Essay on Analysis Of The Poem ' La Migra '

Essay on Analysis Of The Poem ' La Migra '

Length: 977 words (2.8 double-spaced pages)

Rating: Better Essays

Open Document

Essay Preview

La Migra
La Migra is a poem about two children a girl and a boy, who are playing a game about Mexicans crossing the American border. This poem is divided in two stanzas, because it expresses two different points of view; the girls point of view that is pretty much as the point of view an Hispanic or any immigrant would have, and the boys point of view that would be the point of view a racist border patrol or just anyone racist would have. Change in the point of view of the two children implies realism into the poem La Migra. The main point of this poem is to remind the reader about human feelings, and remind the reader about illegal immigration into the United States. Pat Mora uses Image, blank verse, and anaphora to develop her theme of immigration in La Migra.
Image is one of the literally devices used in this poem. Examples of the usage of image in this poem is when the boy in the first stanza says, “let’s play La Migra I’ll be the Border Patrol. You be the Mexican maid. I get the badge and Sunglasses. You can hide and run, but you can’t get away because I have a jeep. I can take you wherever I want, but don’t ask questions because I don’t speak Spanish. I can touch you wherever I want but don’t complain too much because I’ve got boots and kick – if I have to, and I have handcuffs. Oh and a gun”. That leads the reader to know the kid is imagining he is a border patrol, and he was all the privileges a border patrol has, like a gun, sunglasses, a jeep, boots, handcuffs, and he is also imagining he has the right to do whatever he wants to the “Mexican maid”. The girl in the second stanza says, “Let’s play La Migra you be the border patrol. I’ll be the Mexican woman. Your jeep has a flat, and you have been spotted by the sun. All ...


... middle of paper ...


...nt but don’t complain too much because I’ve got boots and kick- if I have to and I have handcuffs”. The repetition of the same word at the beginning of a line causes anaphora to develop and anaphora is in this case is caused because when the boy says “I can’t take you wherever I want” and “I can touch you wherever I want” in the beginning of the lines 8 and 12.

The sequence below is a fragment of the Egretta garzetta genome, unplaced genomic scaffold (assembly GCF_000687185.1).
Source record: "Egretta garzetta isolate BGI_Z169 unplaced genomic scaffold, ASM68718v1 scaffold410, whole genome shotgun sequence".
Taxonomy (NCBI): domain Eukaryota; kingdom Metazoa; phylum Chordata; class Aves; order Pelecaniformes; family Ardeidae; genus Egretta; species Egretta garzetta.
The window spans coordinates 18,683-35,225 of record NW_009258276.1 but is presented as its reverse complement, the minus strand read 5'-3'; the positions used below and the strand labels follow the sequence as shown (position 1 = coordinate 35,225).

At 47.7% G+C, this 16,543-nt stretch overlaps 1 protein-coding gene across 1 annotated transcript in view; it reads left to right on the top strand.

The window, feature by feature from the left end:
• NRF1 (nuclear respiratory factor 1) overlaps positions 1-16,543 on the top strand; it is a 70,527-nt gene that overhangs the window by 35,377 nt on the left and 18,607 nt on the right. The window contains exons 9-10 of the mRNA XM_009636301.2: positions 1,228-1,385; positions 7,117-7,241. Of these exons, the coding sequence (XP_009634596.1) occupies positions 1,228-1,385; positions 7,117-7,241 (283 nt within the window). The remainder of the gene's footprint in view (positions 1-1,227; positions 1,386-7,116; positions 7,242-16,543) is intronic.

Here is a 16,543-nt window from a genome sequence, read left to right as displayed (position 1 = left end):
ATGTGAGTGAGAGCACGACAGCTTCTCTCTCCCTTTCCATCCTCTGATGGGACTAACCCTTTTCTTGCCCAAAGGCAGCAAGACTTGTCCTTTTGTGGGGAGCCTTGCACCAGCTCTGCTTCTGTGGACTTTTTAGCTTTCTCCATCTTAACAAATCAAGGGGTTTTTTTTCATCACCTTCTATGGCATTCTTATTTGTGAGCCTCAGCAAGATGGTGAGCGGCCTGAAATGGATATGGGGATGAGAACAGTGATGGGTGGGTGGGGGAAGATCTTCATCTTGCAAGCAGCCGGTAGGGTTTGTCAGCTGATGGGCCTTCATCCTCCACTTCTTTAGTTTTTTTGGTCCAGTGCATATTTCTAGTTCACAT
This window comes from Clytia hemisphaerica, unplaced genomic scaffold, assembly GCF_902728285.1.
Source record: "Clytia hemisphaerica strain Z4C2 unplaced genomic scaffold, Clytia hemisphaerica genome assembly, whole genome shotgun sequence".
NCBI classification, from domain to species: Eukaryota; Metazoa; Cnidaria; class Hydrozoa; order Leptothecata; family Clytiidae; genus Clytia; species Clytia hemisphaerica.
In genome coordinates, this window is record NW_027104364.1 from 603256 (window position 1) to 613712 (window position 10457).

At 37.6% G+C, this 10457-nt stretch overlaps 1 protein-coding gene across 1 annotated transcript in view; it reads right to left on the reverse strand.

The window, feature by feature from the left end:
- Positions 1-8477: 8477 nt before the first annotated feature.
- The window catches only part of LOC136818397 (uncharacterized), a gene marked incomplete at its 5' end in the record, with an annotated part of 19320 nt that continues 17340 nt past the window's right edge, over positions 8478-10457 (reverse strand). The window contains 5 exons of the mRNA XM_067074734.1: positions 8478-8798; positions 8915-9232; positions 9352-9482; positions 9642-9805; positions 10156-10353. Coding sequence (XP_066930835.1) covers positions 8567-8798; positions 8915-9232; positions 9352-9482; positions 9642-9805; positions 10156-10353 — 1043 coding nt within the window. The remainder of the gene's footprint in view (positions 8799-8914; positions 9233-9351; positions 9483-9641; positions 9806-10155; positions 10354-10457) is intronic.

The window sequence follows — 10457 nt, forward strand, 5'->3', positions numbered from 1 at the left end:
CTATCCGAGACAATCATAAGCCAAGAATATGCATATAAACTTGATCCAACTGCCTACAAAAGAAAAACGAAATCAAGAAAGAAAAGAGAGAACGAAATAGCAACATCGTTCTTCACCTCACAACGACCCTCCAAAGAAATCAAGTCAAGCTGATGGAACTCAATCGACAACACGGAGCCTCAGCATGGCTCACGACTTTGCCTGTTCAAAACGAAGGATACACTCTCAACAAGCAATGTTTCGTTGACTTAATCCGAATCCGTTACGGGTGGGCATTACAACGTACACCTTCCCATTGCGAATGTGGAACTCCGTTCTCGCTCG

Pat Mora used blank verse, anaphora, and image in La Migra to develop her poem. She used image to transport the readers mind, and let the reader know the kids were just playing. Blank verse was most used in this pem to make the poem seem as an everyday conversation, and to make the reader refection— To create emphasis in La Migra, Pat Mora used anaphora. Image, blank verse, and anaphora was used by Pat Mora to develop her theme about immigration and cause the reader imagine, reflection—and to create emphasis.

Need Writing Help?

Get feedback on grammar, clarity, concision and logic instantly.

Check your paper »

The Poem La Migra By Pat Mora Essay

- The poem “La Migra” was written by Pat Mora in 1993, it is divided into two stanzas for two different points of view. They both depict a boy and girl playing a game in which they take turns being a border patrol officer and an illegal immigrant crossing the border. Throughout the poem some dangers faced by immigrants are indirectly referenced. The poem does a great job at explaining the scenario of illegal border crossing from the views of children as well as from two different perspectives, someone in power and the victim- the maid crossing over the border....   [tags: Immigration, Immigration to the United States]

Better Essays
1030 words (2.9 pages)

Analysis of Lowell's Poem, Patterns Essay

- “Patterns,” Amy Lowell explores the hopeful of women in the early 20th century through a central theme. A woman’s dream of escaping the boundaries that society has placed on her dissipates when she learns of her lover’s untimely death. She also expresses her emotions and what she truly feels. She mustn’t show any form of feeling, so she feels as if there is “not softness anywhere” about her. Confined by “whalebone and brocade,” the speaker continues to live up to the expectations society enforces upon her....   [tags: poetry, poem analysis]

Better Essays
1194 words (3.4 pages)

Analysis of John Donne's Poem, The Flea Essay

- The Flea John Donne’s poems are similar in their content. They usually point out at same topics like love, lust, sex and religion; only they are dissimilar in the feelings they express. These subjects reflect the different stages of his life: the lust of his youth, the love of his married middle age, and the piety of the latter part of his life. His poem,’ The Flea’ represents the restless feeling of lust during his youthful days but it comes together with a true respect for women through the metaphysical conceit of the flea as a church in the rhythm of the sexual act....   [tags: Poetry, Poem Analysis]

Better Essays
1411 words (4 pages)